Losing five MPH on a fastball is a huge deal. Bubic wasn’t down that much on average (he was 2 MPH down on the four-seamer), but it was enough that, combined with a lack of movement and an inability to locate, doomed his start. The fact the Royals left him out there to “compete” boggles the mind. Bubic threw 100 pitches.
I get not wanting to burn the bullpen but a pitcher’s health has to trump that concern. The signs were obvious to everyone that Bubic wasn’t right.
On the other hand, once a pitcher experiences said forearm tightness, the injury has already happened. We’ve heard that plenty of pitchers have slight tears or strains in their forearms and are able to continue to pitch through it. Greg Holland comes to mind. It’s about pain tolerance and effectiveness. I’m going to theorize (and hope) that Bubic didn’t do further damage by staying out there. Still, throwing 100 pitches on a cold day when he’s not feeling right? Not a smart call.
Hopefully, this is one of those things where a little rest and rehab can keep the Tommy John surgeons from putting on their scrubs, but I fear the worst. Which absolutely sucks because I was buying into Bubic in 2023.
Ryan Yarbrough came on in relief for Bubic and was good in his first inning, wobbled a bit in his second and then came undone in his third of work. His final line wasn’t helped by Carlos Hernández emptying the bases of all three of his inherited runners.
After Saturday’s game, the Royals bullpen had allowed nine of their 20 inherited runners to score. The nine inherited runs scored is the sixth-most in baseball. Their 45 percent rate of allowing inherited runners to score is the fifth-worst in the majors. Yet in the AL Central, they’re the third best in both categories.
I’ll leave it up to you as to whether you’re a glass-half-full or a glass-half-empty reader when it comes to the Royals bullpen and inherited runners.
One place where the glass isn’t half-full, but where it’s totally empty? How about Edward Olivares’ defense? Not only is that glass empty, but it was also dropped and shattered into a million pieces. We’ll be picking shards out of the carpet for days.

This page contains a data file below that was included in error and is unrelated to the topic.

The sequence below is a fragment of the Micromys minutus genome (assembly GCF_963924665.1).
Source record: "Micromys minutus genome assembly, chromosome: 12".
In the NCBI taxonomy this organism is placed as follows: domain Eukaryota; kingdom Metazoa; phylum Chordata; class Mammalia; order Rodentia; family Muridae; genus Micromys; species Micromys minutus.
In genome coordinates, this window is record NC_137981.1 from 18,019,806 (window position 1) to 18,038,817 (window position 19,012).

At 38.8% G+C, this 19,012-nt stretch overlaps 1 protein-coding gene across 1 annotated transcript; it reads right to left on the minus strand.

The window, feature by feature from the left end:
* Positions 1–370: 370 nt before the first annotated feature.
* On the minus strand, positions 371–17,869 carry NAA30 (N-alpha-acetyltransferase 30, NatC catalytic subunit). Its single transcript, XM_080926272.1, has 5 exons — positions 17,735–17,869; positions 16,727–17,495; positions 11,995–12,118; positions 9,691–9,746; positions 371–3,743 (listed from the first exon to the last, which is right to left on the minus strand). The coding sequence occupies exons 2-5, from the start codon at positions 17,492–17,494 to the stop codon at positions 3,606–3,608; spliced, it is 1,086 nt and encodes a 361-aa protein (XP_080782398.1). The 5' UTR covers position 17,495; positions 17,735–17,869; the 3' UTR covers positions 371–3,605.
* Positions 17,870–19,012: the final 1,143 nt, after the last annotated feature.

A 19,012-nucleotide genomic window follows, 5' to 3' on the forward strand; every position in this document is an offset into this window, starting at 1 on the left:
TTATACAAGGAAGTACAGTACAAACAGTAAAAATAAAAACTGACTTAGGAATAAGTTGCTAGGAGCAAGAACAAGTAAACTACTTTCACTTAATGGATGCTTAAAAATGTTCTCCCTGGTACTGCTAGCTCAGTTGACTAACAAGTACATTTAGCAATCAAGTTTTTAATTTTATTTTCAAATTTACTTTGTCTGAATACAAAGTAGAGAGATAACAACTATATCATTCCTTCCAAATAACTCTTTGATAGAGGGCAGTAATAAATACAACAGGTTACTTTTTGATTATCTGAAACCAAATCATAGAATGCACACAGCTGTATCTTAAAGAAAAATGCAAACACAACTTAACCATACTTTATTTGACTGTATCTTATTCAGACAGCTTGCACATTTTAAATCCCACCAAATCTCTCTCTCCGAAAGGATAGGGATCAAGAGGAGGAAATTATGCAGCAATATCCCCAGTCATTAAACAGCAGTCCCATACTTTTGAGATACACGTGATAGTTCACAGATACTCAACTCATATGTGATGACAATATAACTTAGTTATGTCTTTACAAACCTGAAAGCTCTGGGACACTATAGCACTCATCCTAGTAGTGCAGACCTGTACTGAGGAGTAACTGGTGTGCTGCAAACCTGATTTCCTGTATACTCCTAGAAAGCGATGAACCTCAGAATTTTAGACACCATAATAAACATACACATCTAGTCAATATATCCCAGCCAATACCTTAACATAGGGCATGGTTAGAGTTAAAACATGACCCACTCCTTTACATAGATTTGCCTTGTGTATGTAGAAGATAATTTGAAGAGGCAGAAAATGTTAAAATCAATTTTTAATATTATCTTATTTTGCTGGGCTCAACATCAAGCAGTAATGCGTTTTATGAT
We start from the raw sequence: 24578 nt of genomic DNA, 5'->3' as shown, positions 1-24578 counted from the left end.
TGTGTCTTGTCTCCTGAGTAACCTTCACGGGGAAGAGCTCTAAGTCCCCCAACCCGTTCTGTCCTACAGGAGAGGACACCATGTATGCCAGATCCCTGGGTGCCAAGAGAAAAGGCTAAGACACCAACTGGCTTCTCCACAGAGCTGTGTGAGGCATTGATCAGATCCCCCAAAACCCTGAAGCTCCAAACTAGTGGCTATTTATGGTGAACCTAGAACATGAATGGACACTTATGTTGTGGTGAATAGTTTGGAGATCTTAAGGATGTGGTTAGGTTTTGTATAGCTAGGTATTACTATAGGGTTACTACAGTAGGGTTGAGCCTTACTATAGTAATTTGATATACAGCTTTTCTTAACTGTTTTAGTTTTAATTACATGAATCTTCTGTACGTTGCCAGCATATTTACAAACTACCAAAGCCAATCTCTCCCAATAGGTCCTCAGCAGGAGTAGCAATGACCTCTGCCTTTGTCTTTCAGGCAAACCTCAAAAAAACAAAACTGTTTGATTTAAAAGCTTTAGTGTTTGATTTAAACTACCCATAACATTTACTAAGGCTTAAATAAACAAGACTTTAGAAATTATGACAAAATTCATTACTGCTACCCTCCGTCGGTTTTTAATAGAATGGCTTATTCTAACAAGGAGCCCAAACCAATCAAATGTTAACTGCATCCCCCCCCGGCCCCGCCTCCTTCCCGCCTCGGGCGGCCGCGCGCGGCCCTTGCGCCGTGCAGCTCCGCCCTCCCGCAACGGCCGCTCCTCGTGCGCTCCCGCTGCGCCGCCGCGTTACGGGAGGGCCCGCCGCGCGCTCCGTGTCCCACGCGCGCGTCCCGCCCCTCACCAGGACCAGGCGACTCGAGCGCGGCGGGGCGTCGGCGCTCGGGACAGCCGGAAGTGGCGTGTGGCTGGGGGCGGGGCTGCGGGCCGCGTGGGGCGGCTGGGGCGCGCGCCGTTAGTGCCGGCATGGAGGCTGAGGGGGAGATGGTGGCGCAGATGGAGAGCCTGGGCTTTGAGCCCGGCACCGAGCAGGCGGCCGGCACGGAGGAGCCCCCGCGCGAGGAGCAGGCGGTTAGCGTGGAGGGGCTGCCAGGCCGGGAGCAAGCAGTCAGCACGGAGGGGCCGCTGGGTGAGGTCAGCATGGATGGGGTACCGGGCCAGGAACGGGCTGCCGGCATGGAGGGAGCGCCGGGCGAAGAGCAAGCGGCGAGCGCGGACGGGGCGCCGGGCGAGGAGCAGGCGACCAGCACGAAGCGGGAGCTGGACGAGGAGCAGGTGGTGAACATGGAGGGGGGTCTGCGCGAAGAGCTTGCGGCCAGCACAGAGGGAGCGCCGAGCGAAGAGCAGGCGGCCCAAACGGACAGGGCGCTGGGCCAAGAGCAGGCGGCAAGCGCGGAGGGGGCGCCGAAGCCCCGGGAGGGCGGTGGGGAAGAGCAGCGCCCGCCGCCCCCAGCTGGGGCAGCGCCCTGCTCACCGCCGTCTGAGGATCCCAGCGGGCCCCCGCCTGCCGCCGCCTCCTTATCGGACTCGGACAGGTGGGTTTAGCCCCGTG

With one out and runners on first and second against Zack Greinke in the third inning, this happened…
It’s not even a particularly tricky play. It’s a sinking liner that Olivares doesn’t have a chance to snare. He needs to square his body up and play it on a hop. The one thing he can’t do is olé it and watch it run to the wall.
It led to two runs because the previous batter, Ronald Acuña Jr., reached after Matt Duffy couldn’t handle a hard liner. Sure, it’s the hot corner, but Duffy didn’t have to really move all that much. He just didn’t move enough.
You may not know it from watching this sequence in Sunday’s game, but the Royals’ team defense is markedly improved from last year. Kyle Isbel, as promised, is a revelation in center. He leads the team with four Defensive Runs Saved. Right field has also been a position of strength for the team with Nate Eaton and, believe it or not, MJ Melendez posting positive DRS numbers.
Sunday was the first time Olivares has played right this season. He’s appeared in 10 games in left and has been worth -1 DRS in 83 innings. According to Statcast, Olivares gets the worst jumps among all outfielders. Yes, the worst. He’s -6.2 feet vs. average, ranking dead last among the 63 outfielders who have qualified. Only two outfielders are worse than -5 feet vs. average. (Wil Myers is at -5.7 feet vs. average. Next worse is Will Brennan at -4.4 feet vs. average.)